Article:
March 25, 2015
Robotic germ equipped with graphene quantum dots
Researchers from the University of Illinois at Chicago have created a robotic germ by placing a humidity sensor on a bacterial spore. This is what they are calling the first-ever example of nanoscale bioengineering involving these minute, one-celled reproductive units.
The research is the latest entry in the first generation of bio-electromechanical devices designed to combine living organism with nonliving technology to conduct research and solve a variety of different problems by using miniature machines too small for the naked eye to see.
The UIC researchers, who described their work in a recent issue of the journal Scientific Reports, believe that their discovery could ultimately “lead to the evolution of next-generation bio-derived microarchitectures, probes for cellular/biochemical processes, biomicrorobotic-mechanisms, and membranes for micromechanical actuation.”
Their nanobot, the Nano-Electro-Robotic Device (NERD), and lead investigator/UIC associate professor of chemical engineering Vikas Berry explained that he and his colleagues created it by taking “a spore from a bacterium,” placing “graphene quantum dots on its surface” and attaching “two electrodes on either side of the spore. Then we changed the humidity around the spore.”
Once the humidity drops, the spore shrinks as water is forced out. While it shrinks, the quantum dots on the organism come closer together, increasing their conductivity as measured by the electrodes. Berry said that there is a drastic change once the humidity changes – a response that he describes as being 10 times faster than sensors made of advanced synthetic water-absorbing polymers. NERD was also more sensitive in extreme low-pressure, low-humidity situations.
“We get a very clean response--a very sharp change the moment we change humidity, [and] we can go all the way down to a vacuum and see a response,” the professor explained. This is vital to applications in which humidity must be kept low to prevent corrosion or food spoilage, as well as in space applications, when changes in humidity could indicate the presence of a leak.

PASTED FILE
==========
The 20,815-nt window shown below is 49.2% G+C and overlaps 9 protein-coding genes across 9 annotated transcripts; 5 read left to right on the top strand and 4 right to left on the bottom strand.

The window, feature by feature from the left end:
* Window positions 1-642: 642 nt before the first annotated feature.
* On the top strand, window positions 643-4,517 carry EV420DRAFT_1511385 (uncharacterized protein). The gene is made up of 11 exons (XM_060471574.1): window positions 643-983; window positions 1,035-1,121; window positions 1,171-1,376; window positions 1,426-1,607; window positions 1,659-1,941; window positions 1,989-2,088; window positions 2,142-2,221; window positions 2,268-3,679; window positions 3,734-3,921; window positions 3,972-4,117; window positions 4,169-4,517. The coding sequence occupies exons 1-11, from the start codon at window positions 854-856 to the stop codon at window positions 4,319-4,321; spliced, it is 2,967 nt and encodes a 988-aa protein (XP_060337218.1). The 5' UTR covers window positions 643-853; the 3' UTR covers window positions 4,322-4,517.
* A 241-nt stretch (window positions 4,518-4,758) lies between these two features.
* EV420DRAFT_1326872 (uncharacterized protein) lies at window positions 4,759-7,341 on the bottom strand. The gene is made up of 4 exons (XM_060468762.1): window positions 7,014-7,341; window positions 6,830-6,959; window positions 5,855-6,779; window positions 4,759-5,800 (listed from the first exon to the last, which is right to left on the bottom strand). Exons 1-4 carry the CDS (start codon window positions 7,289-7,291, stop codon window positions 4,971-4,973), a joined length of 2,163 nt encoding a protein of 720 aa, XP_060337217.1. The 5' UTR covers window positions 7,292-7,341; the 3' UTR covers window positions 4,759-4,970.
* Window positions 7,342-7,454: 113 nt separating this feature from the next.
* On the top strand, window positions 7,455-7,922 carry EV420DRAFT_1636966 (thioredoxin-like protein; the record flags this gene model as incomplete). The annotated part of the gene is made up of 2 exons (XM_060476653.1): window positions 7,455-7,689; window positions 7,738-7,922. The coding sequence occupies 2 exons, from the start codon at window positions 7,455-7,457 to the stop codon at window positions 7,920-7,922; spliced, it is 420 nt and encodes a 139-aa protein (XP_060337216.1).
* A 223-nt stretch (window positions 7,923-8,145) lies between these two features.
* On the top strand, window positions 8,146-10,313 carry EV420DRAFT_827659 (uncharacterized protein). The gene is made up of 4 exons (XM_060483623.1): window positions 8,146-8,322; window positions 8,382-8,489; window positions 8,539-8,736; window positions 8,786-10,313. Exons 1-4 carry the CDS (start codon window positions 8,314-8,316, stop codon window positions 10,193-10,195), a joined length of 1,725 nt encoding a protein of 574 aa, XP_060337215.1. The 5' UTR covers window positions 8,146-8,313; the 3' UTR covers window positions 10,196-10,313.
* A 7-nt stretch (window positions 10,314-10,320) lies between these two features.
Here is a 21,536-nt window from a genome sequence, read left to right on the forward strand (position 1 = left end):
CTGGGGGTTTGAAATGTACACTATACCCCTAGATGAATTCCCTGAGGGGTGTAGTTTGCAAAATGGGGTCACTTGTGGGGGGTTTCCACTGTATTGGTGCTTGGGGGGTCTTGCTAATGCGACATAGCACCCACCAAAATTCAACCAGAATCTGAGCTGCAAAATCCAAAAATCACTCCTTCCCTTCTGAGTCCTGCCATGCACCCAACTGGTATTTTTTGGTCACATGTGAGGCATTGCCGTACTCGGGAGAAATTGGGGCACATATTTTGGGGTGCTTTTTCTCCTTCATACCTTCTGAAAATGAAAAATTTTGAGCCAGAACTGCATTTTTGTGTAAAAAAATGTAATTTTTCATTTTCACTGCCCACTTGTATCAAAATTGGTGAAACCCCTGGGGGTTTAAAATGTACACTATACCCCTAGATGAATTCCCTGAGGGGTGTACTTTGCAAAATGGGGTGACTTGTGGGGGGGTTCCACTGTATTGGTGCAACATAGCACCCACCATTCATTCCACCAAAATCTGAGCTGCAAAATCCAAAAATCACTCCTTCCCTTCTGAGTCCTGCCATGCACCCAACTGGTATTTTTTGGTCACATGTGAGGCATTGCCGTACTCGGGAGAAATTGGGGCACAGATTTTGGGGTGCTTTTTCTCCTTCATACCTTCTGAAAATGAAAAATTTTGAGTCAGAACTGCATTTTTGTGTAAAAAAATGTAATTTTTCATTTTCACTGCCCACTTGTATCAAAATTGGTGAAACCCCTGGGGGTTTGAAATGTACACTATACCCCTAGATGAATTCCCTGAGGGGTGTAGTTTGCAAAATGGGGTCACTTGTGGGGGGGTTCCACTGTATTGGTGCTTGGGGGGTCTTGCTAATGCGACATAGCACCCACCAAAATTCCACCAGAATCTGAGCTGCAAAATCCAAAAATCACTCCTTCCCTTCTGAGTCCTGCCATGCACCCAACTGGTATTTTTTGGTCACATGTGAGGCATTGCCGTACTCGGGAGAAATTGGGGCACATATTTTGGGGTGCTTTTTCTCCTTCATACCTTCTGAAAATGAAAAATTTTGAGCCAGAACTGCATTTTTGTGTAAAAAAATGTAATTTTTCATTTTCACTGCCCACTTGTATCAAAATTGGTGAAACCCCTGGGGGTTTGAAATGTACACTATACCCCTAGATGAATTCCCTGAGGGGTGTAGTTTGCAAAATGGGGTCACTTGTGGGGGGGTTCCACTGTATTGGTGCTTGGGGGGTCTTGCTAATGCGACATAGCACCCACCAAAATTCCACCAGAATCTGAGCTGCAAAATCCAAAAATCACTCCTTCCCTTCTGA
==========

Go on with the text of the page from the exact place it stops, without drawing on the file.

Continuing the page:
More sensitive at low humidity
Furthermore, unlike current sensors that increase in sensitivity as humidity rises, NERD is actually more sensitive at low humidity, Berry and lead co-authors T. S. Sreeprasad and Phong Nguyen (who were also with UIC at the time of the research) discovered.
“The work provides an avenue for leveraging the unique biomolecular structure of the biological entities to achieve controlled nanoscale architecture and membrane transport for micromechanical actuation for a wide range of applications in microbotics, cellular actuation, single-cell biochemical analysis, cellular homeostasis, specific molecular or ionic detection, and implants for muscle, heart and cancer monitoring,” the study authors wrote.
“This is a fascinating device,” added Berry. “Here we have a biological entity. We've made the sensor on the surface of these spores, with the spore a very active complement to this device. The biological complement is actually working towards responding to stimuli and providing information.”